Cidre (pronounced CEE-dra) is described as a European-style cider with a drier, crisper flavor profile than the sweet beverage consumers often associate with cider.
Despite sporting the same upscale Stella Artois branding its parent beverage has made famous, Cidre is targeting a different consumer.
"We don't want to go after your typical beer drinker," said Chris Hanson, Stella Artois Cidre brand manager. "We're ... going primarily for the white wine drinker."
(Read more: Stella Artois hops on the cider bandwagon)
Based on the results of the limited launch, Hanson said, the positioning has been a success.
"The majority of our volume is coming outside of the traditional beer category, so it's coming from ciders, wines and spirits," he said.
It's a notable reversal of a trend that has plagued beer in recent years: continued loss of market share to wine and spirits.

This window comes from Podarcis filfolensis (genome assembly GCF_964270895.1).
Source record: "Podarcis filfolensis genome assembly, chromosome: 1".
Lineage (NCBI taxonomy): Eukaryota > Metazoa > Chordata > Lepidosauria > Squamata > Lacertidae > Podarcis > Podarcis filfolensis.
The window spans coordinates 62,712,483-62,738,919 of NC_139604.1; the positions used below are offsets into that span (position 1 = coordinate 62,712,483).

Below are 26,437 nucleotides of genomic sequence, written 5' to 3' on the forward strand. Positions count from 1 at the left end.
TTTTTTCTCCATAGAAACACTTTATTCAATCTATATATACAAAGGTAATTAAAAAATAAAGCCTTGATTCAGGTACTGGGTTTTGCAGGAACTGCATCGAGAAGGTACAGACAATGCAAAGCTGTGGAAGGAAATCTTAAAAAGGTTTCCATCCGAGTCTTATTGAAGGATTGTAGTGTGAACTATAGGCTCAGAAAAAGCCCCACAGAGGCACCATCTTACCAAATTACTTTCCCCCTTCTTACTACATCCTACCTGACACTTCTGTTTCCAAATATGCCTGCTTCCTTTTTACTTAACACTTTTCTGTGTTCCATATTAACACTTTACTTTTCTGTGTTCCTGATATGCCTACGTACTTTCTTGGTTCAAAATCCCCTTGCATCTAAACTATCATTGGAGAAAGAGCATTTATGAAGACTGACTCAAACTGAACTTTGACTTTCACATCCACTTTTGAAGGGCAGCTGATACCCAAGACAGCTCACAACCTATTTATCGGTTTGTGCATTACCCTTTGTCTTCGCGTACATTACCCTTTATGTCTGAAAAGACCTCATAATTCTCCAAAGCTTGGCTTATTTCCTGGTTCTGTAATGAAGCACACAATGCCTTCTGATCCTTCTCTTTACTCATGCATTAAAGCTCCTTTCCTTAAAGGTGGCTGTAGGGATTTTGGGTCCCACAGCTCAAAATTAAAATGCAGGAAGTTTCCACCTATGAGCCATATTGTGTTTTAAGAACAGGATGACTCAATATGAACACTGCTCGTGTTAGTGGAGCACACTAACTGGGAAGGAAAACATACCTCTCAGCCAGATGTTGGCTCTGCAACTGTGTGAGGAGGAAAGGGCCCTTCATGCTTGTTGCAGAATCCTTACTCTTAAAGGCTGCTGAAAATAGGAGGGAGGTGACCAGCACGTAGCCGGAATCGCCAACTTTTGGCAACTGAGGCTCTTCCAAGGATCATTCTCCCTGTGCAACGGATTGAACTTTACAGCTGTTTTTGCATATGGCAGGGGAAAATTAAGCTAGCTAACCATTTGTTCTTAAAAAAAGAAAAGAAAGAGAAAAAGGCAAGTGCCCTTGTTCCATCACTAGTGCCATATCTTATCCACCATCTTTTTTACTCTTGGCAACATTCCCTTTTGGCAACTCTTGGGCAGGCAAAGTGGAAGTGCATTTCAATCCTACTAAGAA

While beer has struggled, the hard cider market has been growing fast.
According to IRI, a Chicago-based market research firm, sales of hard cider were $172 million last year, compared with about $35 million in 2009.
GuestMetrics, which measures sales in bars and restaurants, said sales volume in the cider category rose about 49 percent last year from 2012.
(Read more: Get ready for a beer cocktail boom)
Though hard cider accounts for less than 1 percent of the overall U.S. beer market, analysts project that sales will continue to grow.
Facing stagnant beer sales, brewers large and small are looking to capture a piece of that growth.
Consumers can expect to see the cider wars taken to another level when MillerCoors introduces Smith & Forge Cider in March. The company is going all-out, calling it the largest cider launch since Prohibition.
MillerCoors is already a player in the space with Crispin Cider, which was up nearly 200 percent last year in Nielsen accounts.